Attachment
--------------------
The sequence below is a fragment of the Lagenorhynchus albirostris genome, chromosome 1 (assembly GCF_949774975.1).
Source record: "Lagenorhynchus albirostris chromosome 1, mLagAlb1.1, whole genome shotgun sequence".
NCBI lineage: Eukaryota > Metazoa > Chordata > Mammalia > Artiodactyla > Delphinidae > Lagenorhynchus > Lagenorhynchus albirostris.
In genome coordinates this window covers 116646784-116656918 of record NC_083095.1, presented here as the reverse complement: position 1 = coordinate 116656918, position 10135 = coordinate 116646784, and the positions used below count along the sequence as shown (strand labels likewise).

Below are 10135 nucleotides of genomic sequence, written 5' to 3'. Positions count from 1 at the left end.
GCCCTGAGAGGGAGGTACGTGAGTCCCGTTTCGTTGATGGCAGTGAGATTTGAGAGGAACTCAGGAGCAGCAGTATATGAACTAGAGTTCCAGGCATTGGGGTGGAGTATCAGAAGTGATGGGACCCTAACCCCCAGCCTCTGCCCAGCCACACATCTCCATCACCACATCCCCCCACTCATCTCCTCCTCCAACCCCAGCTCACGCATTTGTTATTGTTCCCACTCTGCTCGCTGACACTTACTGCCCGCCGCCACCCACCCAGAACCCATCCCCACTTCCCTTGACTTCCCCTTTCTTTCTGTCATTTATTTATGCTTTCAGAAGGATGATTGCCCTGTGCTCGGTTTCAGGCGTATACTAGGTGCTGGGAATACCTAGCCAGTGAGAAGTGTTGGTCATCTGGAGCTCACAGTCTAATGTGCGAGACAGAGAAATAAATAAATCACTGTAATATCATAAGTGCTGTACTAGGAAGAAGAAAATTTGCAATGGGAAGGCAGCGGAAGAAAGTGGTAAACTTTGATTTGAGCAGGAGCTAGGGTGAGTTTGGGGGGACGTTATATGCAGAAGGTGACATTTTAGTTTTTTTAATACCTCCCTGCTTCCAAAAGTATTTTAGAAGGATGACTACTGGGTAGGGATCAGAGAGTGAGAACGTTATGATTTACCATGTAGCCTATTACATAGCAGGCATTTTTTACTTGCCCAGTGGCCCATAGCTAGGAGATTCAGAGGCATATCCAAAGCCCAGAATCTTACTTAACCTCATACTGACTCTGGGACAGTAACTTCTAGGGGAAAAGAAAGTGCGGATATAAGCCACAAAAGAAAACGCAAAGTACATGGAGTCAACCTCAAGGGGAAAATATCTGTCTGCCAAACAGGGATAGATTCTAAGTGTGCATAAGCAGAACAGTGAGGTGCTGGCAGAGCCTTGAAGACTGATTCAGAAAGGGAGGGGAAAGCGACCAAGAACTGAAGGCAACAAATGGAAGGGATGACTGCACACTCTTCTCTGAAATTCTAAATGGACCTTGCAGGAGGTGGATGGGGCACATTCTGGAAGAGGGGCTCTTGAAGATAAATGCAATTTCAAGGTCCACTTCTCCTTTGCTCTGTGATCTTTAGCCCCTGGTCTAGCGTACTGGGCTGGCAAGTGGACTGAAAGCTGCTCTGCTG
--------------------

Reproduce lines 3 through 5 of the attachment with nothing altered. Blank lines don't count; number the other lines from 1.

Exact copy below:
NCBI lineage: Eukaryota > Metazoa > Chordata > Mammalia > Artiodactyla > Delphinidae > Lagenorhynchus > Lagenorhynchus albirostris.
In genome coordinates this window covers 116646784-116656918 of record NC_083095.1, presented here as the reverse complement: position 1 = coordinate 116656918, position 10135 = coordinate 116646784, and the positions used below count along the sequence as shown (strand labels likewise).

Below are 10135 nucleotides of genomic sequence, written 5' to 3'. Positions count from 1 at the left end.